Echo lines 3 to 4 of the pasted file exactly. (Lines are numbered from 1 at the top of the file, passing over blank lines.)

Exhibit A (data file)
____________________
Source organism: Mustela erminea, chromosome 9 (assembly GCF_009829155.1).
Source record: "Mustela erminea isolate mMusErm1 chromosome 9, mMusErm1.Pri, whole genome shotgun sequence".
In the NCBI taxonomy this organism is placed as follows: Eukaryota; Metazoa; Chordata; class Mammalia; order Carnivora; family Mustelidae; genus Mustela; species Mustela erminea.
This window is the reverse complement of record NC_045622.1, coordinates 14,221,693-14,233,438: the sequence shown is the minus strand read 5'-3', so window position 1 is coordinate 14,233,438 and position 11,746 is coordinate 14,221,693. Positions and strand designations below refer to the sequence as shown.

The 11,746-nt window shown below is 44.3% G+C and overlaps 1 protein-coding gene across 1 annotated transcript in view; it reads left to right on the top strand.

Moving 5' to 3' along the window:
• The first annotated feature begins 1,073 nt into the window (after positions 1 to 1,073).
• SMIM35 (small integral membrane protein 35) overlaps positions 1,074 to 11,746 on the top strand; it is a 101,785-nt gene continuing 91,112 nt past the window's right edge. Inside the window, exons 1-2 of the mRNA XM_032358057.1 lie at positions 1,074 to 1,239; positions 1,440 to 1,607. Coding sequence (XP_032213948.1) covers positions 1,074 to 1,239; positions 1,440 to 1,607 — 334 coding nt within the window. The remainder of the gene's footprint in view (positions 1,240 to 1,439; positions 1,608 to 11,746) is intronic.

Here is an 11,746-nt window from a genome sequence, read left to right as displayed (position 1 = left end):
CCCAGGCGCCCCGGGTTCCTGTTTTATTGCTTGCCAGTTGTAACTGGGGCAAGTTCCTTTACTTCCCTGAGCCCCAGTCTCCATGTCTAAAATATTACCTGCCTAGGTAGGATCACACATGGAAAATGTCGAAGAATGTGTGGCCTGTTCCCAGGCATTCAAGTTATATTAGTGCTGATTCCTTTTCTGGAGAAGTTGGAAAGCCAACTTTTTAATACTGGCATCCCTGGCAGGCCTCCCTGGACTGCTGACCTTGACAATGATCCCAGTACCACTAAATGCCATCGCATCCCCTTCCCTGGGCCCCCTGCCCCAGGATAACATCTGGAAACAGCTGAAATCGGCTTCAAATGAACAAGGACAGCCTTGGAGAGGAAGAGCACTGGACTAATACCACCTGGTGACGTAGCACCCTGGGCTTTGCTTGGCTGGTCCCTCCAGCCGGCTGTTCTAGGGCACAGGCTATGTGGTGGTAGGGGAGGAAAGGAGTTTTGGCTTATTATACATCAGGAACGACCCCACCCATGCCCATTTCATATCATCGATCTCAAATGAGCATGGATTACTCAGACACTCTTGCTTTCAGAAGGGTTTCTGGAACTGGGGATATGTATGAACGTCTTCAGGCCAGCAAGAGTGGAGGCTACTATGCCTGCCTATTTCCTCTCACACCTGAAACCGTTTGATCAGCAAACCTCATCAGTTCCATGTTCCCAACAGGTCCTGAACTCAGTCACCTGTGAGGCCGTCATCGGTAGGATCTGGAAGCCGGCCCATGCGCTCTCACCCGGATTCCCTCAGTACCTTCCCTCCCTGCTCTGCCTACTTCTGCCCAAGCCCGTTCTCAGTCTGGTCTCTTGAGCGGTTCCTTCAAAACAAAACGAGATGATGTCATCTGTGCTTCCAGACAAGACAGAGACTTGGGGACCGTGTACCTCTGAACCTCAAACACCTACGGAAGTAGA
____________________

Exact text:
In the NCBI taxonomy this organism is placed as follows: Eukaryota; Metazoa; Chordata; class Mammalia; order Carnivora; family Mustelidae; genus Mustela; species Mustela erminea.
This window is the reverse complement of record NC_045622.1, coordinates 14,221,693-14,233,438: the sequence shown is the minus strand read 5'-3', so window position 1 is coordinate 14,233,438 and position 11,746 is coordinate 14,221,693. Positions and strand designations below refer to the sequence as shown.